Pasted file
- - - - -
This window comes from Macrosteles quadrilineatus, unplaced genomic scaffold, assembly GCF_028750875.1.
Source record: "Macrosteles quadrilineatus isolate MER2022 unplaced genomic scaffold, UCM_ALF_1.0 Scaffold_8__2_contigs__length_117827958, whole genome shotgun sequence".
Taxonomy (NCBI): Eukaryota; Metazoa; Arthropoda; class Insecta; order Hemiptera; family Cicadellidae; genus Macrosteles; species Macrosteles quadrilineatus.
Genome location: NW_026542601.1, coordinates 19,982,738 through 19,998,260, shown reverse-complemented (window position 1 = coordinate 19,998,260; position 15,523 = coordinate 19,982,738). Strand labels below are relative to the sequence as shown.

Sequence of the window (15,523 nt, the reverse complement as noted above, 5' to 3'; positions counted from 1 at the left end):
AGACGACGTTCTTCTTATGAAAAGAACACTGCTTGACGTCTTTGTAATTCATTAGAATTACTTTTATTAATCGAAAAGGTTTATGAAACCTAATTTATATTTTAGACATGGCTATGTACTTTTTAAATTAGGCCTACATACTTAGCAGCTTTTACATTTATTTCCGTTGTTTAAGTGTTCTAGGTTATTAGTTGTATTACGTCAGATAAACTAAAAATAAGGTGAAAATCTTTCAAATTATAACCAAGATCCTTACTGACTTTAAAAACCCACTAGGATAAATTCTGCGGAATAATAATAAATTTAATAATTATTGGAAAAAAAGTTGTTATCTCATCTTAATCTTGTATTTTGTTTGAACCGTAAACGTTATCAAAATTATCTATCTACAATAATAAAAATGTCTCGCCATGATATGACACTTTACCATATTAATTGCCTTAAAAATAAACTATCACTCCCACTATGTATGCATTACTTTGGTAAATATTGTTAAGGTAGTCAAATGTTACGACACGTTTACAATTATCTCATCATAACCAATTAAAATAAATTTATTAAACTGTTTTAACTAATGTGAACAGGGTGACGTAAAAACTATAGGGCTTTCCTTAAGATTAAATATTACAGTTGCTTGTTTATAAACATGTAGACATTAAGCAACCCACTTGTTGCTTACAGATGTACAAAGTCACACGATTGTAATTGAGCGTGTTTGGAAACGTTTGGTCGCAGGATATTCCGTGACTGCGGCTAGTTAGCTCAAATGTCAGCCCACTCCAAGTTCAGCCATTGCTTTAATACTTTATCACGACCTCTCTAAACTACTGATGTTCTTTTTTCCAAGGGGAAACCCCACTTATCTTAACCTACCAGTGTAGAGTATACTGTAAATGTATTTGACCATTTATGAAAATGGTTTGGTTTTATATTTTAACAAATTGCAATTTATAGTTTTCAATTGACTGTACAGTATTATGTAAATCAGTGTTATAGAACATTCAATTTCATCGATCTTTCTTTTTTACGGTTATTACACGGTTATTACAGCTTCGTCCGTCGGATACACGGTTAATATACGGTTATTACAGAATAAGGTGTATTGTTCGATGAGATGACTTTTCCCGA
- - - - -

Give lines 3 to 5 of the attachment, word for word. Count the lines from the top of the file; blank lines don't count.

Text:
Taxonomy (NCBI): Eukaryota; Metazoa; Arthropoda; class Insecta; order Hemiptera; family Cicadellidae; genus Macrosteles; species Macrosteles quadrilineatus.
Genome location: NW_026542601.1, coordinates 19,982,738 through 19,998,260, shown reverse-complemented (window position 1 = coordinate 19,998,260; position 15,523 = coordinate 19,982,738). Strand labels below are relative to the sequence as shown.

Sequence of the window (15,523 nt, the reverse complement as noted above, 5' to 3'; positions counted from 1 at the left end):